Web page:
- Musaddas (مسدس) A genre in which each unit consists of 6 lines (misra).
- Mukhammas A type of Persian or Urdu poetry with Sufi connections based on a pentameter. The word mukhammas means "fivefold" or "pentagonal."
- Naat (نعت) Poetry that specifically praises Muhammad.
- Nazm (نظم) Urdu poetic form that is normally written in rhymed verse.
- Noha (نوحہ) a genre of Arabic, Persian, or Urdu prose depicting the martyrdom of Imam Hussein. Strictly speaking noha is the sub-parts of Marsia.
- Qasida (قصیدہ) A form of poetry from pre-Islamic Arabia which typically runs more than 50 lines, and sometimes more than 100. It is often a panegyric written in praise of a king or a nobleman.
- Qat'ã (قطعہ)
- Rubai (also known as Rubayyat or Rubaiyat) (رباعیات) Arabic: رباعیات) (a plural word derived from the root arba'a meaning "four") means "quatrains" in the Persian language. Singular: ruba'i (rubai, ruba'ee, rubayi, rubayee). The rhyme scheme is AABA, that is, lines 1, 2 and 4 rhyme.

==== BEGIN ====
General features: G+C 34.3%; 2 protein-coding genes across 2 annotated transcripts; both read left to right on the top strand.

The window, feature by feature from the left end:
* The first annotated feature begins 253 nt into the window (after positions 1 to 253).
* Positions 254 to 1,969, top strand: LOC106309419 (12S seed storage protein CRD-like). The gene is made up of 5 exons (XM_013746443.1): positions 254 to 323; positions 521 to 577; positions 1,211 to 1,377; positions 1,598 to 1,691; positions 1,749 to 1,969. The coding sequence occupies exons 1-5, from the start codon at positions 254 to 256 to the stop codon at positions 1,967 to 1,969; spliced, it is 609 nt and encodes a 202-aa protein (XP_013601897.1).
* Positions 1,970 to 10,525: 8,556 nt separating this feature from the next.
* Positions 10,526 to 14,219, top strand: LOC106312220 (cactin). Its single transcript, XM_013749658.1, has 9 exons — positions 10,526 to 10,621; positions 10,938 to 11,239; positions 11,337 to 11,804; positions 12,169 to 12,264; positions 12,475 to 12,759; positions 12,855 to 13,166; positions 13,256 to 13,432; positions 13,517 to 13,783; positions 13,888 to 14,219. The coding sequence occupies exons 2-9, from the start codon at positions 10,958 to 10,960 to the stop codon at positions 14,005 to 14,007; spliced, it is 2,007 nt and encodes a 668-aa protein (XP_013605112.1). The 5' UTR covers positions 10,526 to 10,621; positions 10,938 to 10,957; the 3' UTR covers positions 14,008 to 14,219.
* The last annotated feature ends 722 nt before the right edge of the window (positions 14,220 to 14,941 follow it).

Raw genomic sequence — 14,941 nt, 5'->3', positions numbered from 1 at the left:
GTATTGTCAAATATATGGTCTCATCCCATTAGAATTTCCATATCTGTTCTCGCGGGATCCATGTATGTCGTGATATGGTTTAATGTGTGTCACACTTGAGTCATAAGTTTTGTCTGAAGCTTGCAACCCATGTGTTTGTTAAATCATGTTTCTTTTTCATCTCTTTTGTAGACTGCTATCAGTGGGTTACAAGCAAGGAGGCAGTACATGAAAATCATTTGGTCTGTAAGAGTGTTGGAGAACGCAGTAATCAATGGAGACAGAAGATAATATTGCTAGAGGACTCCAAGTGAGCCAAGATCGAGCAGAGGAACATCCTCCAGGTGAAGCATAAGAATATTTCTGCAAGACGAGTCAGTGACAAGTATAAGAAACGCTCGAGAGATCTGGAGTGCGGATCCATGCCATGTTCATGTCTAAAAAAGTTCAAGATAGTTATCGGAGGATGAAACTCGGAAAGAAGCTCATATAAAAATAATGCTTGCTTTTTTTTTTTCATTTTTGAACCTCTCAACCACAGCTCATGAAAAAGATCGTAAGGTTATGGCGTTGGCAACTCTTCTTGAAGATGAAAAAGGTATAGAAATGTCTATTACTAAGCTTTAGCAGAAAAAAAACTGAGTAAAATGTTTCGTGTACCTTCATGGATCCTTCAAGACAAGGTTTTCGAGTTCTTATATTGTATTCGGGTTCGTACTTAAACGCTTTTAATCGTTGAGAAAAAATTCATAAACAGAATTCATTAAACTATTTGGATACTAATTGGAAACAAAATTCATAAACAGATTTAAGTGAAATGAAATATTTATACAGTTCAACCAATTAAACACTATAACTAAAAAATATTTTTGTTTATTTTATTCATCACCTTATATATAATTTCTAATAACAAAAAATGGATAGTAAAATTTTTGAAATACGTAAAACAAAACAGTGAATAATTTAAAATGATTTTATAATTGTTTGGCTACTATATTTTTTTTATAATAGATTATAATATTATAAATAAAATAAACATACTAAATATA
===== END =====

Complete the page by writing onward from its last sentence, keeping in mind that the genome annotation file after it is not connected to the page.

- Sehra (سہرا) A poem sung at a wedding in praise of the groom, praying to God for his future wedded life. There are no specifications for a Sehra except that it should rhyme and be of the same meter. Sehras are generally written by individuals praising their brothers, so they are very varied in style and nature.
- Shehr a'ashob
- Soz (سوز) An elegiac poem written to commemorate the martyrdom and valour of Hazrat Imam Hussain and his comrades of the Karbala.
Foreign forms such as the sonnet, azad nazm (also known as Free verse) and haiku have also been used by some modern Urdu poets.